Co-located in a 90,000-square-foot facility at 333 Peterson Drive, the companies started operating in Elizabethtown in 2013 with three employees. Since then, the team has grown to about 50, including welders, machine operators, industrial maintenance techs, estimators, drafters and others. In addition, Structures USA has invested greatly in the state-of-the-art equipment at the Elizabethtown plant.

The manufacturer sees new opportunities and growth ahead, now under the leadership of parent company Nova Pole International Inc., a Canadian owned company also known for quality infrastructure products.

At Elizabethtown-Hardin County Industrial Foundation, we’re proud Structures USA and VSI Sales call Elizabethtown home. We thank them for their contributions to our community and wish them continued success.

ECTC presents workforce programs at facility managers meeting

Our thanks to Elizabethtown Community and Technical College for hosting the Elizabethtown-Hardin County Industrial Foundation monthly facility managers meeting today. ECTC President Dr. Juston Pate shared information about several programs and initiatives designed to strengthen the manufacturing community.

ECTC and U.S. Army Garrison Fort Knox recently partnered to create the Advanced Manufacturing Career Skills Program (CSP). The program gives transitioning soldiers at any duty station across the globe an opportunity to come to Fort Knox, train at ECTC and earn industry certificates that lead to in-demand careers. The program presents a unique opportunity for employers to connect with transitioning soldiers and create a new pipeline of highly skilled talent.

Pate also discussed the University Center, which will bring multiple university partners to Elizabethtown, making higher education more accessible and affordable. University partners will offer bachelor’s and master’s degree programs that align with the needs of local employers.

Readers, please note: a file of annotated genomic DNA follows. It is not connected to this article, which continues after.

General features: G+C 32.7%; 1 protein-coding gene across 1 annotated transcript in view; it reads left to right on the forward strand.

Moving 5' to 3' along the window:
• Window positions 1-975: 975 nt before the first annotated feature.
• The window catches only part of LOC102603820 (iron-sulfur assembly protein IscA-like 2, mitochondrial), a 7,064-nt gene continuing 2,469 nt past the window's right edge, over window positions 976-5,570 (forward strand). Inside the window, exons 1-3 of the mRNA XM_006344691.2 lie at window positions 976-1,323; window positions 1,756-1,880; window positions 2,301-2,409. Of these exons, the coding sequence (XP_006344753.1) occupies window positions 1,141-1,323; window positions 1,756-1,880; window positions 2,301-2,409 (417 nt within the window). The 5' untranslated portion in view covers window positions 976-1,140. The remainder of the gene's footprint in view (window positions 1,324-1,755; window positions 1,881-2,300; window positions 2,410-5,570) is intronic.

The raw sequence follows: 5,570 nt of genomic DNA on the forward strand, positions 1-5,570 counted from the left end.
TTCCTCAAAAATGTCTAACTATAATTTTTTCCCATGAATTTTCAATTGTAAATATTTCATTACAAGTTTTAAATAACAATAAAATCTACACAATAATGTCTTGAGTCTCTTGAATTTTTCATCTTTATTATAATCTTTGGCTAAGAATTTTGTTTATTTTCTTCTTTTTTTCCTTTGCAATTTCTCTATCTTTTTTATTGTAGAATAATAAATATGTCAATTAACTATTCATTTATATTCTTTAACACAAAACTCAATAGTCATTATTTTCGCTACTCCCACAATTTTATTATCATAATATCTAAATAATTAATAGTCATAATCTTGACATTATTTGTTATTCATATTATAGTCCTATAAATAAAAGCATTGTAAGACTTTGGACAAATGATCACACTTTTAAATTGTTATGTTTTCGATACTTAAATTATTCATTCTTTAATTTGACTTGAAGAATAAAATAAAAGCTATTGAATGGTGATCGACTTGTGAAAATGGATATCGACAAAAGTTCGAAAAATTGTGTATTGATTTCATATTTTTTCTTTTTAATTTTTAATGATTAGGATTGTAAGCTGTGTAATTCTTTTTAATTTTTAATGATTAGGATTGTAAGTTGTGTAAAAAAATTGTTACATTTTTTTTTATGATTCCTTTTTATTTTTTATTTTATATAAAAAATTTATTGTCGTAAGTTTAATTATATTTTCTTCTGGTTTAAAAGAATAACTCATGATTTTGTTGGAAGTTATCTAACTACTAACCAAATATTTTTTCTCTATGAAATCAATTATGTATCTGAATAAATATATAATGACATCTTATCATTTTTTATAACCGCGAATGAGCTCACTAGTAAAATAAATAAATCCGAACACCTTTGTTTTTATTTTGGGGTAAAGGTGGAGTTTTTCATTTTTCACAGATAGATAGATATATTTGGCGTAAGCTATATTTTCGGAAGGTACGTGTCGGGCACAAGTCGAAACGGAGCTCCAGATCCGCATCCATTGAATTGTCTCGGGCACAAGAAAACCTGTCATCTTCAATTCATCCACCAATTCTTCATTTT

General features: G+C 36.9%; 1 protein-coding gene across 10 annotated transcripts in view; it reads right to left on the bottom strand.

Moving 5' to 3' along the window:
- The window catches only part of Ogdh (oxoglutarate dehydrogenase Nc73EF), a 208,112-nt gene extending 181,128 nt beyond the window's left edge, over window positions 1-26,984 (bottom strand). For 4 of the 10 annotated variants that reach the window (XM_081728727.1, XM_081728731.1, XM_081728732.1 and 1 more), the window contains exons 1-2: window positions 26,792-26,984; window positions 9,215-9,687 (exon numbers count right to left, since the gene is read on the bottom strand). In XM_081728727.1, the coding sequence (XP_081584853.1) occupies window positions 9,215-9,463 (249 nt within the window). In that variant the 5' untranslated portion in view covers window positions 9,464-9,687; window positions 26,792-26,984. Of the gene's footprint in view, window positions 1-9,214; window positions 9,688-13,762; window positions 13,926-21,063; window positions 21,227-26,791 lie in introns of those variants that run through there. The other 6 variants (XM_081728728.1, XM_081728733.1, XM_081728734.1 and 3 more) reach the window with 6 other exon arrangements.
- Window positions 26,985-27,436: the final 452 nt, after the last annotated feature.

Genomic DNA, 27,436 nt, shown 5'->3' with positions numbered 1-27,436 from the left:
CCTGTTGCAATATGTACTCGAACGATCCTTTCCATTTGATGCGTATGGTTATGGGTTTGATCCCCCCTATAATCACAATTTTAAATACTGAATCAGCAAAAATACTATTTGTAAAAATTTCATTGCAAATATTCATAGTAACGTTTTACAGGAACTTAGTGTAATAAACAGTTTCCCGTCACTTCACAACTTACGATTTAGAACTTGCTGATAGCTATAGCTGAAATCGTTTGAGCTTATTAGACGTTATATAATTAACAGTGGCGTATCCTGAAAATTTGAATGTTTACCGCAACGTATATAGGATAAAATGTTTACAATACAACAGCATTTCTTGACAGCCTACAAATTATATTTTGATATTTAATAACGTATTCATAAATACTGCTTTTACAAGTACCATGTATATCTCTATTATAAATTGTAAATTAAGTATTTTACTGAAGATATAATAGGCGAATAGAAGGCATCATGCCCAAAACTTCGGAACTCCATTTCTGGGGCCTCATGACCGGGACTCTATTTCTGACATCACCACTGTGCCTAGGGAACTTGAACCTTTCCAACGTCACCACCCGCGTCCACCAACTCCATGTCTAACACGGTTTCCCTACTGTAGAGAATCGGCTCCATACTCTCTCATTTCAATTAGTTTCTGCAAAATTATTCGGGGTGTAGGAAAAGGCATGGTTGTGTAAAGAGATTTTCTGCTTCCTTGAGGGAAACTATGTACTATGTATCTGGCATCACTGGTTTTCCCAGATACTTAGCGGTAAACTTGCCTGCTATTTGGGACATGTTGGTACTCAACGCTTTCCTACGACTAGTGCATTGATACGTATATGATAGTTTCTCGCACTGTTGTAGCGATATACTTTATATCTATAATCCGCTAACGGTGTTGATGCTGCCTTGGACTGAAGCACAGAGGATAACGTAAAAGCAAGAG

In addition, the Work Ready Kentucky Scholarship is available for Kentucky residents who do not have a degree and are interested in high-demand career fields including manufacturing.

The next facility managers meeting is at 11:30 a.m. Sept. 19 at EHCIF. For more information or to RSVP, please contact Cherri Spalding at 270-737-0300.

EIFTC Donates $25,000 to ECTC to Develop Mobile Classroom for Local Business and Industry


Thanks to a generous investment by the Elizabethtown Industrial Foundation Training Consortium,   it will be more convenient than ever for employers to benefit from Elizabethtown Community and Technical College’s customizable training programs. This $25,000 donation supports ECTC’s development of a mobile classroom that will bring hands-on instruction directly to companies starting this fall.  ECTC looks forward to serving EIFTC members and other businesses throughout the region with this valuable new resource!  Additional information about the Elizabethtown/Hardin County Industrial Foundation can be found at



Pictured are members of EIFTC along with Dr. Pate, President of ECTC


The Elizabethtown/Hardin County Industrial Foundation Training Consortium was founded in 1987 by a group of existing businesses and industries, the Elizabethtown/Hardin County Industrial Foundation, the Hardin County Facility Managers Association and the Elizabethtown Community and Technical College to provide training needed to upgrade the skills of their employees.

The EIFTC is still a vital training program today and is cost effective way to upgrade the skills of existing employees.  Some of the reasons why a company should join EIFTC are:

  • Upgrade employee skills
  • Cost-effective training solutions
  • Access to local training resources
  • Training at multiple levels
  • Workforce needs assessment
  • Monthly forums
  • Customized curriculum
  • Flexible class schedules
  • Computer software training
  • Invaluable networking opportunities